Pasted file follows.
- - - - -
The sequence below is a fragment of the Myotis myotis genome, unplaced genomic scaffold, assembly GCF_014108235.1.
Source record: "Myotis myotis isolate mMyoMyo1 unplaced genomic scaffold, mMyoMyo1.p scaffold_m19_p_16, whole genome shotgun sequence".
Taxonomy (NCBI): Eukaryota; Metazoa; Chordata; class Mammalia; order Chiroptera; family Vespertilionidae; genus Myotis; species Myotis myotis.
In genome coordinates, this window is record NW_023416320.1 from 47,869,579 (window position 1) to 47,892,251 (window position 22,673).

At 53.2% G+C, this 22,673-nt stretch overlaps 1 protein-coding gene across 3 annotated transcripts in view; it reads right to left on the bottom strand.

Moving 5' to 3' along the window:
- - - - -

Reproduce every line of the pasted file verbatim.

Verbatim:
The sequence below is a fragment of the Myotis myotis genome, unplaced genomic scaffold, assembly GCF_014108235.1.
Source record: "Myotis myotis isolate mMyoMyo1 unplaced genomic scaffold, mMyoMyo1.p scaffold_m19_p_16, whole genome shotgun sequence".
Taxonomy (NCBI): Eukaryota; Metazoa; Chordata; class Mammalia; order Chiroptera; family Vespertilionidae; genus Myotis; species Myotis myotis.
In genome coordinates, this window is record NW_023416320.1 from 47,869,579 (window position 1) to 47,892,251 (window position 22,673).

At 53.2% G+C, this 22,673-nt stretch overlaps 1 protein-coding gene across 3 annotated transcripts in view; it reads right to left on the bottom strand.

Moving 5' to 3' along the window: